Culinary Ephemera: Siew Kee Restaurant Menu, Malacca ca. 1960

Restaurant related objects such as business cards, matchboxes and matchbooks, menus, and advertisements, as well as utensils, promotional memorabilia, and decorative accessories, can illustrate and help determine the tastes and customs of particular places and time periods. I have a small collection of business cards taken from roadside restaurants on a cross-country U.S. trip some years ago. Looking at the restaurant name, its specialties, and the graphics reveals an encapsulated sense of time and place. Menus are an excellent source of information on culinary trends and anomalies as well as social interaction.

Below is a menu from the Siew Kee Restaurant in Malacca (Melaka) in present day Malaysia, specializing in Chinese dishes. Malacca was one of the three port cities, including Penang and Singapore, which comprised the Straits Settlements of the Malayan peninsula when it was under British control up until 1946. Long before British rule, these trading centers attracted Chinese, Indian and European immigrants. Intermarriage between these groups and the indigenous Malay population created a region of cultural diversity. At this cultural interface, the culinary practices of each immigrant blended and expanded into unique, regional specialties. For more on Straits Chinese cuisine see my post on Peranakan Cookery.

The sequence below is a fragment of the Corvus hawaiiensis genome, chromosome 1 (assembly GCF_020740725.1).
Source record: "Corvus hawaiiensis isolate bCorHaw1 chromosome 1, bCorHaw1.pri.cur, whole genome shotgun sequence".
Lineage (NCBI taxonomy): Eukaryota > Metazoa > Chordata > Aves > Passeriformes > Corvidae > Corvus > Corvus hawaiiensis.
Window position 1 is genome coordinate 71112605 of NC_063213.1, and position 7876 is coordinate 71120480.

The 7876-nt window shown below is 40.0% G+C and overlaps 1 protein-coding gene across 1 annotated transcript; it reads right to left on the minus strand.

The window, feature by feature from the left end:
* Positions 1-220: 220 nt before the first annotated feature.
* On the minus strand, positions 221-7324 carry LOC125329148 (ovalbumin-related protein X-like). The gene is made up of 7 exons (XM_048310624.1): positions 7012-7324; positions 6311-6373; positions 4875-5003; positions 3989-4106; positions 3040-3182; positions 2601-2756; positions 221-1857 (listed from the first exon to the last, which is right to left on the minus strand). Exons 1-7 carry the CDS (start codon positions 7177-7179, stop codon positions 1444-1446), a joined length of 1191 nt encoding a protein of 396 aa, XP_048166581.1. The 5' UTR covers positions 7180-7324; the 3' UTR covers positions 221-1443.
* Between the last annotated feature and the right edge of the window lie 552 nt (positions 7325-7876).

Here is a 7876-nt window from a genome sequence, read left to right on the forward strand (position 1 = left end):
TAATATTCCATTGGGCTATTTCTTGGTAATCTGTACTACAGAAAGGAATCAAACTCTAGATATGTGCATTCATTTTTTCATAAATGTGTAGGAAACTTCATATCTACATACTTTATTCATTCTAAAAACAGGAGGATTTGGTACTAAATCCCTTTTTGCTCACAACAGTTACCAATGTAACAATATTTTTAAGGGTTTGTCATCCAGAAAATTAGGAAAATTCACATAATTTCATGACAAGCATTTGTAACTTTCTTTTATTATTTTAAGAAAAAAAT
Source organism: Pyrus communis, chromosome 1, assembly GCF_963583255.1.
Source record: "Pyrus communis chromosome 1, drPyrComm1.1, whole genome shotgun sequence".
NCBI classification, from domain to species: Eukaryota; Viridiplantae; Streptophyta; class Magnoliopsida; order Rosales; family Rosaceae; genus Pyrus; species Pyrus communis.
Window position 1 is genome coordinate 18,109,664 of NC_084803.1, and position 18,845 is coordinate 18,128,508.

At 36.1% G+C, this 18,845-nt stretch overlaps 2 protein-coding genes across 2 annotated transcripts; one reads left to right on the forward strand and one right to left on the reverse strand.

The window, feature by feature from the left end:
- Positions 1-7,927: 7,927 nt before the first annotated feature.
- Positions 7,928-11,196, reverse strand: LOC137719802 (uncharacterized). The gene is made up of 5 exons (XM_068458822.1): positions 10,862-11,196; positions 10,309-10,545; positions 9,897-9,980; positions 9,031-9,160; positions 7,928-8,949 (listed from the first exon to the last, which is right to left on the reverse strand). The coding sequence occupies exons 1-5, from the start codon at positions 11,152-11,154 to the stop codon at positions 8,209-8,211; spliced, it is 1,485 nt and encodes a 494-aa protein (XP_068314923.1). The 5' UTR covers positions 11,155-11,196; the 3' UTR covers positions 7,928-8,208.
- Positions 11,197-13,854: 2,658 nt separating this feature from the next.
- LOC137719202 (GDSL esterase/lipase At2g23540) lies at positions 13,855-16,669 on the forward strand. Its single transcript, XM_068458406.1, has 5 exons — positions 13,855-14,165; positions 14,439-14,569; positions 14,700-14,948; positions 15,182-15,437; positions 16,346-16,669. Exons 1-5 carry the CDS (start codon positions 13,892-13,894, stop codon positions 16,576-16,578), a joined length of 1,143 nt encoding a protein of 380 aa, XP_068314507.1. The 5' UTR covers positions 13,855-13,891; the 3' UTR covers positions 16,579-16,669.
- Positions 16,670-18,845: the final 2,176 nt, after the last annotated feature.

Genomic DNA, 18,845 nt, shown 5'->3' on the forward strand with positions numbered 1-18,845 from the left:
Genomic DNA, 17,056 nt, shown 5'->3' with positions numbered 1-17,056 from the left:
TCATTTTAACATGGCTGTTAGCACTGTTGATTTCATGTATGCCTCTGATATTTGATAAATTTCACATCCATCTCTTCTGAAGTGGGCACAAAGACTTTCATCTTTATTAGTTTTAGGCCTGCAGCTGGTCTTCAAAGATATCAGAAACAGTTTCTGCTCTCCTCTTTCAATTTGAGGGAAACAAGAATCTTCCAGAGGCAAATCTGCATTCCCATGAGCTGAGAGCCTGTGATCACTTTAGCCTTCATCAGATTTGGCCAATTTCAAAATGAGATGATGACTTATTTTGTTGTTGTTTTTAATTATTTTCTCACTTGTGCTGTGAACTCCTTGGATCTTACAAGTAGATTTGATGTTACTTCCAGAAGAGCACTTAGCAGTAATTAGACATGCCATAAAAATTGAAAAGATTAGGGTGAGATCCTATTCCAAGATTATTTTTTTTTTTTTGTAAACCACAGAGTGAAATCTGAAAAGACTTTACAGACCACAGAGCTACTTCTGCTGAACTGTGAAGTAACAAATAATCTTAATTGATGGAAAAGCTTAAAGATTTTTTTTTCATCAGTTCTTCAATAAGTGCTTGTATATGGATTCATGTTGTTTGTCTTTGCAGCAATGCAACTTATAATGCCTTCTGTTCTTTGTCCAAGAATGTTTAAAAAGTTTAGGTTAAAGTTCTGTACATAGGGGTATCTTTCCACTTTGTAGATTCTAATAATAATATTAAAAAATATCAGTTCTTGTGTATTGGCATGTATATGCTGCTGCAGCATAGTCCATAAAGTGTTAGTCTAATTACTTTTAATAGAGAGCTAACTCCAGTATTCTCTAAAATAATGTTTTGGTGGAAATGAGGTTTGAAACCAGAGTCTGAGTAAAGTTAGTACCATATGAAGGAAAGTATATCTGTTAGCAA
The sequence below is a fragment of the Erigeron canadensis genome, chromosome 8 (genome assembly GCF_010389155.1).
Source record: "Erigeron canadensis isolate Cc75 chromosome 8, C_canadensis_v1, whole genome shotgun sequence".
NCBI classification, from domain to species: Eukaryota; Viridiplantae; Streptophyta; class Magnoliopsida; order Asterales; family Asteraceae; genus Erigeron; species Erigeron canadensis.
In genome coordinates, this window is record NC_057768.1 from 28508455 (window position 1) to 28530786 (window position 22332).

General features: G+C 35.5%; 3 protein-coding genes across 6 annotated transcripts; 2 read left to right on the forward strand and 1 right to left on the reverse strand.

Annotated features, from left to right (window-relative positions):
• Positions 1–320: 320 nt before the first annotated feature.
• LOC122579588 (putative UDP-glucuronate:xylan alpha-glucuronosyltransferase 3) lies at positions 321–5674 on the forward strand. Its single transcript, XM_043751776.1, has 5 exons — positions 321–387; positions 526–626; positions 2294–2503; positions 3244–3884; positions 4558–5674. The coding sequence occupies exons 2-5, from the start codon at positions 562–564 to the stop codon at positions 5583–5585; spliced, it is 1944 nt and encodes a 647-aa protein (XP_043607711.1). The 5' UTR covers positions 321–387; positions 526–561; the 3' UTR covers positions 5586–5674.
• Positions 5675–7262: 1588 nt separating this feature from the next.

Siew Kee Restaurant Menu

With red leather front and back covers, a blue cloth spine and silver lettering, this bilingual English-Traditional Chinese text menu features 15 leaves with the watermark of Loh Printing Press in Malacca. The restaurant's offerings are divided into: Baa Mee, Shark's Fin, Bird's Nest Soup, Snow Fungus, Pigeon, Duck, Chinese Dishes, Hot and Cold Drinks, Beer and Stout, Special Chinese Small Dishes, Special Chinese Dishes, and Champagne. There are no prices listed. The menu is undated but I suspect it to be from around 1960, based on the graphics and condition. The menu is well preserved, with slight foxing on some pages. I've included some of the pages below (click on the images to enlarge), along with a brief description.
Size: 5.5" x 8.5" (14 cm x 21.5 cm)



Also of interest...

The Science of the Menu

2 comments:

Marina said...

What a fascinating find! I have often wished that my ancestors had saved old menus from the past. It would be interesting to see a retrospective exhibition of a specific time or region through its menus and cooking ephemera.

the five o'clock teaspoon said...

Culinary historian William Woys Waever just published a book called Culinary Ephemera: An Illustrated History that includes some great examples.